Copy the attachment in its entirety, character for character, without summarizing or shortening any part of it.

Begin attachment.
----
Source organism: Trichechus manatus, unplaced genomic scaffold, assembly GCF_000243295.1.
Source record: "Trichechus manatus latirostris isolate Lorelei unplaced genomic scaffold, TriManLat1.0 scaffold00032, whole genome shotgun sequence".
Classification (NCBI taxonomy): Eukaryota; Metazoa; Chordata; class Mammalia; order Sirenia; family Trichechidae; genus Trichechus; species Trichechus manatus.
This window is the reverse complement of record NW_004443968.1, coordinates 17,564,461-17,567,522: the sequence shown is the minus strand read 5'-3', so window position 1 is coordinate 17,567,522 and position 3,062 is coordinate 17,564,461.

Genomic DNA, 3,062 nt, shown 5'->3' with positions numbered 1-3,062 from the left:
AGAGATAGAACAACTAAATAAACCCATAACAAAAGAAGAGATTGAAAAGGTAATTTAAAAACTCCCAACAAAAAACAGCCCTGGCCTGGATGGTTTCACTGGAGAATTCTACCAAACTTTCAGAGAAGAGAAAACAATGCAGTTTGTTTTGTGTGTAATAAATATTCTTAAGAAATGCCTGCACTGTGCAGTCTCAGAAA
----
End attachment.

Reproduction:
Source organism: Trichechus manatus, unplaced genomic scaffold, assembly GCF_000243295.1.
Source record: "Trichechus manatus latirostris isolate Lorelei unplaced genomic scaffold, TriManLat1.0 scaffold00032, whole genome shotgun sequence".
Classification (NCBI taxonomy): Eukaryota; Metazoa; Chordata; class Mammalia; order Sirenia; family Trichechidae; genus Trichechus; species Trichechus manatus.
This window is the reverse complement of record NW_004443968.1, coordinates 17,564,461-17,567,522: the sequence shown is the minus strand read 5'-3', so window position 1 is coordinate 17,567,522 and position 3,062 is coordinate 17,564,461.

Genomic DNA, 3,062 nt, shown 5'->3' with positions numbered 1-3,062 from the left:
AGAGATAGAACAACTAAATAAACCCATAACAAAAGAAGAGATTGAAAAGGTAATTTAAAAACTCCCAACAAAAAACAGCCCTGGCCTGGATGGTTTCACTGGAGAATTCTACCAAACTTTCAGAGAAGAGAAAACAATGCAGTTTGTTTTGTGTGTAATAAATATTCTTAAGAAATGCCTGCACTGTGCAGTCTCAGAAA